Oxford Brookes University
The opportunity to join Across the Pond seemed to fall in my lap when I graduated my masters. But it's also provided the perfect opportunity for me to utilise work skills that I'd developped in the past. Having worked in restaurants and pubs during my teens and undergrad years, I wasn't afraid of occasional long hours, was accustomed to working weekends and ultimately highly valued the opportunity to work a flexible schedule otherwise. From my customer service experience, I also knew that I would have no problem attending student fairs and talking to students or other university representatives. On the other hand, I also knew from experience that as an introvert, those type of interactions could be draining for me so the option to work remotely the rest of the time seemed like the perfect compromise.
After completing my undergraduate degree, I knew I wanted to pursue further education but my degree in Health Sciences had opened up many different pathways and I wasn’t sure which I wanted to take. I’d spent a few summers in the UK staying with family so I was also intrigued by the option to study in the UK. I eventually settled on wanting to study the history of medicine and started looking for master’s programs. I took a year off to work and took some additional courses in history and during this time I got in touch with Across the Pond to see if there were any programs in such a niche subject area in the UK. I certainly hadn’t found any programs that specialized in Canada. My advisor at Across the Pond, sent me a list of programs at universities in the UK and then helped me with my applications to the ones I thought would be the best fit. The more I researched (academics, location, facilities, faculty) Oxford Brookes started to really stand out as my top choice so I was thrilled to receive an offer. I absolutely being a part of the history department at Oxford Brookes and learned so much through my course. And of course, Oxford. Nothing beats living in Oxford, studying in the Bodleian Library (a bucket list goal of mine), paddling on the rivers and canals (yes I brought my paddleboard with me), and setting up in a pub to do some reading in the afternoon (I had a souvenir copy of a “Drink Map” of Victorian Oxford which I used to check out the many historic pubs around the city).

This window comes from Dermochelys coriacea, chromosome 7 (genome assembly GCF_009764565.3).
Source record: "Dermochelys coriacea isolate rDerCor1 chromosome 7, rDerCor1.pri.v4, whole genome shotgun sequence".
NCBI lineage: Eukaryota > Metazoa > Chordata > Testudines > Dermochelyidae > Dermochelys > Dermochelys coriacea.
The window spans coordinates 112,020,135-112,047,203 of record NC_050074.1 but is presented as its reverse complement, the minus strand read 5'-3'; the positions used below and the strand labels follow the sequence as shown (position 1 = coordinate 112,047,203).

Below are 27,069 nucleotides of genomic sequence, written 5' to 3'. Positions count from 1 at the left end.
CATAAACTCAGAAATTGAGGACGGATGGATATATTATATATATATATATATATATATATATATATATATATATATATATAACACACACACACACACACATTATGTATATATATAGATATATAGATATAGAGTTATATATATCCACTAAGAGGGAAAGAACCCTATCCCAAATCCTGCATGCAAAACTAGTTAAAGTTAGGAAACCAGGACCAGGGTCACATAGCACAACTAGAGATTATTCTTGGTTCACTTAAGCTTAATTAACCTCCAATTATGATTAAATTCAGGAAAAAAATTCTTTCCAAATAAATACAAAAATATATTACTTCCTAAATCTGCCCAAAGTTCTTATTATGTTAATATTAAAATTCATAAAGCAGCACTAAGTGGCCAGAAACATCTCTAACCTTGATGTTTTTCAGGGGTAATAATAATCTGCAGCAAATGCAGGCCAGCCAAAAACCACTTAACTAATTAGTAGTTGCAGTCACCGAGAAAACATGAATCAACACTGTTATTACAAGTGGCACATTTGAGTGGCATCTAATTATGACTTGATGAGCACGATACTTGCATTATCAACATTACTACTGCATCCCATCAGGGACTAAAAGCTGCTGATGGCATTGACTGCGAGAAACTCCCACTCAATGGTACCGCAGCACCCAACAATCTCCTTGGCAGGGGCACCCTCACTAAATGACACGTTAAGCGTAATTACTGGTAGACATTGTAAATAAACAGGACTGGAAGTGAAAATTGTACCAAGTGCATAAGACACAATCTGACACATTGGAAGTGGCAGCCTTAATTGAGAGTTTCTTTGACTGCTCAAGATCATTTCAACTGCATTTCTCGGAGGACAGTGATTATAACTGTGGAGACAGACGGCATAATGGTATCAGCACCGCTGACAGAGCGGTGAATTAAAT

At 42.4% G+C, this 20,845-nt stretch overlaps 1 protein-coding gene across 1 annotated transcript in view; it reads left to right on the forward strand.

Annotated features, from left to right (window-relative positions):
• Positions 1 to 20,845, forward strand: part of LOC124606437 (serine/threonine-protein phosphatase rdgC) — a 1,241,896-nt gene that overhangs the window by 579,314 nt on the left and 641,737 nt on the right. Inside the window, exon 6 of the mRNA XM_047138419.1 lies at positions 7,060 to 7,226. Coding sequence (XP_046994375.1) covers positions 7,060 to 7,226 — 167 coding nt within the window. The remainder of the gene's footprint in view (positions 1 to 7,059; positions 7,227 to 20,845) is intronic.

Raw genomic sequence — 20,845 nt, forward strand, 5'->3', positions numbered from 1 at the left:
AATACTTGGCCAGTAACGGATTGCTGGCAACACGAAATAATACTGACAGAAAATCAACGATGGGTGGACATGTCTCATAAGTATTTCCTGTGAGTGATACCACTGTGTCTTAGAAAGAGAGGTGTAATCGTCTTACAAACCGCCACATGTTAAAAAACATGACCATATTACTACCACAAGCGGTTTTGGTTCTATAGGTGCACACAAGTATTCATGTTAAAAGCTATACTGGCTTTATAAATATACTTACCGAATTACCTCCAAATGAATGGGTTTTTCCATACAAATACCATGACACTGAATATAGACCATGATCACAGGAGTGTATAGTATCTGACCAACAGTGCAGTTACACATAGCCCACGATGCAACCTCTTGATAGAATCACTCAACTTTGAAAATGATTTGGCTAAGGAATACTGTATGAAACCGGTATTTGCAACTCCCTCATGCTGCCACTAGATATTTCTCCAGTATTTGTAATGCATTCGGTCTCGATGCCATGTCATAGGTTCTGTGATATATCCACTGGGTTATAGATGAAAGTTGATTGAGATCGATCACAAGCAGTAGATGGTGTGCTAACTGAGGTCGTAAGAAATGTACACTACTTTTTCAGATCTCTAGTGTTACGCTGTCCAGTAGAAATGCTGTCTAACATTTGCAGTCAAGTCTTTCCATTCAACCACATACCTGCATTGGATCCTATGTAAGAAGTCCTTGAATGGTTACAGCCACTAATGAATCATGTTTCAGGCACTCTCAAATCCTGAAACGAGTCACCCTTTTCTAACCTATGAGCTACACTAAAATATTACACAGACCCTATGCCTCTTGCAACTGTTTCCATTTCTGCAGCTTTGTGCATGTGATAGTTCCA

I began working with Across the Pond immediately after finishing my degree (and backpacking in Europe for a few weeks). It started out as a part-time position that would ensure I had employment as soon as I moved back to Canada and also held the promise of travel across Canada to attend various student events. After my first season travelling the fair circuit in Canada (visiting provinces I’d never been to) and meeting the rest of the Across the Pond team in Canada, I know I wanted to continue to work in international education. I applied for an advising position was welcome into the advising team. The Across the Pond environment works perfectly for me as the remote work has allowed me to settle on a farm outside a small town in Canada and not worry about commuting or needing to move to a major city to find job opportunities. Beyond that, as part of a small company, I’ve made great friends among colleagues and have always felt supported and welcome. I still get to travel in Canada to meet with students and to the UK to learn more about our university partners. This continued connection with the UK is my favourite part about working at Across the Pond.
I think the UK education system has so much to offer Canadian students. With many more universities than there are in Canada, the UK provides the opportunity to pursue niche or more specialized programs. There are universities all across the UK from major cities like London or Glasgow to smaller ones like Brighton or Aberystwyth. This means you can really tailor your education to your own preferences and find the perfect university for you. The UK education system maintains small course sizes and uses a tutorial system which means you really get to know your peers and professors and feel part of an academic community. Studying in the UK also provides a wonderful home base to travel during your studies. The public transit links throughout the UK (not just London) mean travel within the UK is far easier and cheaper than many Canadians could imagine (this is no Via Rail). And the travel doesn’t stop there, connections to main land Europe are right at the doorstep with cheap flights that mean a “weekend in Paris” is a completely reasonable thing. Personally, I travelled within the UK for the most part during my studies and after turning in my master’s dissertation I spent 3 weeks backpacking in Europe and it was incredible. The one thing I always emphasize when speaking with students getting ready to move to the UK is to remember to use those UK travel links really “see” the UK in its entirety.
Pub quizzes and pub culture, Bodleian Library, Oxford, museums (science and medical museums galore), camping, hill walking, travel, West End theatre, surfing and paddling